Long-term pharmacological treatment of generalized anxiety disorder

Int Clin Psychopharmacol. 2000 Mar;15(2):99-105. doi: 10.1097/00004850-200015020-00006.


Generalized anxiety disorder (GAD) is one of the most common anxiety disorders and has a poor prognosis, although it is often thought to be a minor complaint. This disorder has a chronic course of 5-15 years and longer. Long-term treatment with the commonly used benzodiazepines is controversial because of concerns over tolerance and dependence. We performed a thorough search of the literature for clinical trials of a duration of over 2 months conducted in patients with generalized anxiety disorder in order to identify any successful long-term treatment of this disorder. Only eight long-term reports of studies conducted in well-defined homogeneous groups of patients diagnosed with generalized anxiety disorder were found with the methodology of these studies presenting a number of limiting factors. The results are inconclusive and no reference drug could be identified. In addition, an adequate evaluation of the long-term treatment of GAD has not yet been performed.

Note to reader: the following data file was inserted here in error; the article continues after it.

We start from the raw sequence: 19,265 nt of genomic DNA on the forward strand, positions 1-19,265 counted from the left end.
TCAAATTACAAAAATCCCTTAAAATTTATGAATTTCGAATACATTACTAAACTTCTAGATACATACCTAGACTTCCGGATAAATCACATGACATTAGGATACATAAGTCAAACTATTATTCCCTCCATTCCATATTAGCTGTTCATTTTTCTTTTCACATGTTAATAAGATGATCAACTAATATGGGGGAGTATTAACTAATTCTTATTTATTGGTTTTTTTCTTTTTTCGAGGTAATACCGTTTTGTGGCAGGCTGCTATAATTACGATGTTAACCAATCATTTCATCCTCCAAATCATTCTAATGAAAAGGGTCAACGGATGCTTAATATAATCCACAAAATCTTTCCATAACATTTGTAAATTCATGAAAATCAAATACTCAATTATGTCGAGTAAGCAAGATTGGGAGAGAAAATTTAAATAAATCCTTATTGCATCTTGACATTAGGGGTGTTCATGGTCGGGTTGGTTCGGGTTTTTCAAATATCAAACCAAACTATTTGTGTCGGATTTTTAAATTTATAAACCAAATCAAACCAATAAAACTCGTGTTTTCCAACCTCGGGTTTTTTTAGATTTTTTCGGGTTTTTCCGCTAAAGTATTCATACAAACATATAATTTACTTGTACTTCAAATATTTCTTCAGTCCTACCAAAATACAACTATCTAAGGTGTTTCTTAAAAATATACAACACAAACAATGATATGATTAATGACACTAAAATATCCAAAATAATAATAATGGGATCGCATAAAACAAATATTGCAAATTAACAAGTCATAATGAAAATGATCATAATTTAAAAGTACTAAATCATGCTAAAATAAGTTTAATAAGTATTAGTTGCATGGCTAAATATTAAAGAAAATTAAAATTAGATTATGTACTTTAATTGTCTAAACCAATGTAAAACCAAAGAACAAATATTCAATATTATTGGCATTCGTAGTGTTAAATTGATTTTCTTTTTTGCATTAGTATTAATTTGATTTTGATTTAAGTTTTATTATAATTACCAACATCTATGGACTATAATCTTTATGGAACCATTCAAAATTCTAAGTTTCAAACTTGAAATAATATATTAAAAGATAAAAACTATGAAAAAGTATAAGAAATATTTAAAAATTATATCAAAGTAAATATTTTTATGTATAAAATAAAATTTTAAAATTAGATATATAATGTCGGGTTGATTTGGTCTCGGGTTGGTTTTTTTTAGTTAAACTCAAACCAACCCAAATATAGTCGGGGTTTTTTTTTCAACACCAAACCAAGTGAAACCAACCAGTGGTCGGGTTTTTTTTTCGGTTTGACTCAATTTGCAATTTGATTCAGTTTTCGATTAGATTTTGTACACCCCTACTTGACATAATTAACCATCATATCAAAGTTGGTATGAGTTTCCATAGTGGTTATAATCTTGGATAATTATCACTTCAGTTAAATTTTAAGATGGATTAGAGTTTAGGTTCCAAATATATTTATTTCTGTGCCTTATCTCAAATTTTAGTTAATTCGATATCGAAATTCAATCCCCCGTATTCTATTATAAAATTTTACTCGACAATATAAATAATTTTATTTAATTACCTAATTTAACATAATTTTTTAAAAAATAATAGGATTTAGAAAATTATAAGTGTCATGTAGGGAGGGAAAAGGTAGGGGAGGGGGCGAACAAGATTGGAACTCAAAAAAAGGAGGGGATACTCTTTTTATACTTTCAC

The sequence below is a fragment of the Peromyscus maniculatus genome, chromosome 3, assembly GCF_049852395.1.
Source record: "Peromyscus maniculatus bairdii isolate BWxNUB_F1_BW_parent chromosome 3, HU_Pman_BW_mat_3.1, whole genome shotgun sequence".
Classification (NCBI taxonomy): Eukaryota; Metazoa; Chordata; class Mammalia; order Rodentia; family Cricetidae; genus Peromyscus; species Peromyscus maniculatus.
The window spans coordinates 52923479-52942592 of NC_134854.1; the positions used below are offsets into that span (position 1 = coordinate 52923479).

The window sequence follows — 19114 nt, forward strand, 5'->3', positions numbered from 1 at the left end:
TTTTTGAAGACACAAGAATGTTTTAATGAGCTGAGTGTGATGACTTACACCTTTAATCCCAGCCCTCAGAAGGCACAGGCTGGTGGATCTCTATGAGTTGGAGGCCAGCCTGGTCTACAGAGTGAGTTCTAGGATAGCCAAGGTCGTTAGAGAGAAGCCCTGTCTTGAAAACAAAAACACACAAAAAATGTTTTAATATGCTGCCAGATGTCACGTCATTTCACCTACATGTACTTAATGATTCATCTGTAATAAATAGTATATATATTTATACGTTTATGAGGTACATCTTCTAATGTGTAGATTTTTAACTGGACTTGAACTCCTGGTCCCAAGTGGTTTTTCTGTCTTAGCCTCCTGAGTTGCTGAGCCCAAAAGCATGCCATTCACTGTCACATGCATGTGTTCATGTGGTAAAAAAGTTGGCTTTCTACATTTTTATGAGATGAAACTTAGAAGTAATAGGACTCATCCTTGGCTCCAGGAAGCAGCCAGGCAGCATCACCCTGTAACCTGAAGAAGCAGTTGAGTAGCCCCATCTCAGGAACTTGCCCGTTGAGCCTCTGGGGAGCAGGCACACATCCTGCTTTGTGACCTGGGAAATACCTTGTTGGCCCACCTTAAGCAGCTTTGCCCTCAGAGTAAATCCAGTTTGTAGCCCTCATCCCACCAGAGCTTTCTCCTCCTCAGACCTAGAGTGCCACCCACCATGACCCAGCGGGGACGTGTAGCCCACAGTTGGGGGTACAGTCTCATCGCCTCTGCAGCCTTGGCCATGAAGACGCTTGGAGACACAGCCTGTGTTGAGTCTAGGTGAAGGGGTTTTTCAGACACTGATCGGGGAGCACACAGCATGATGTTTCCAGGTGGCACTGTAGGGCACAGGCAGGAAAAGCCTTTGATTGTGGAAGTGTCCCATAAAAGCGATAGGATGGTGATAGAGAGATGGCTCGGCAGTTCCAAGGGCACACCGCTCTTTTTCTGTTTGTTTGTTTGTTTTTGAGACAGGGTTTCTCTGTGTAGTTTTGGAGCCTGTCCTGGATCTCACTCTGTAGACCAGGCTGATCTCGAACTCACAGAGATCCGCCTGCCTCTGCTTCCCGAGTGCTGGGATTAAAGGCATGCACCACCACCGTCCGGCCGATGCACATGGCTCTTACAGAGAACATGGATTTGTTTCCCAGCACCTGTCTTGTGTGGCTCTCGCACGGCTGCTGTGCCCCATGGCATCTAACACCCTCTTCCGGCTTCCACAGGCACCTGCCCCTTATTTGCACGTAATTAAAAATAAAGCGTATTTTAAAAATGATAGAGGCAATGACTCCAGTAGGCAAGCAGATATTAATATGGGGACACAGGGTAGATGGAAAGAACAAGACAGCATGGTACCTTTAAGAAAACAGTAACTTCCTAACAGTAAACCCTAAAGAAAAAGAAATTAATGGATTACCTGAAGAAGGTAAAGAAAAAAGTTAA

Publication types

  • Meta-Analysis
  • Research Support, Non-U.S. Gov't

MeSH terms

  • Anti-Anxiety Agents / therapeutic use*
  • Anxiety Disorders / drug therapy*
  • Anxiety Disorders / psychology
  • Benzodiazepines / therapeutic use
  • Chronic Disease
  • Humans
  • Prognosis
  • Recurrence


  • Anti-Anxiety Agents
  • Benzodiazepines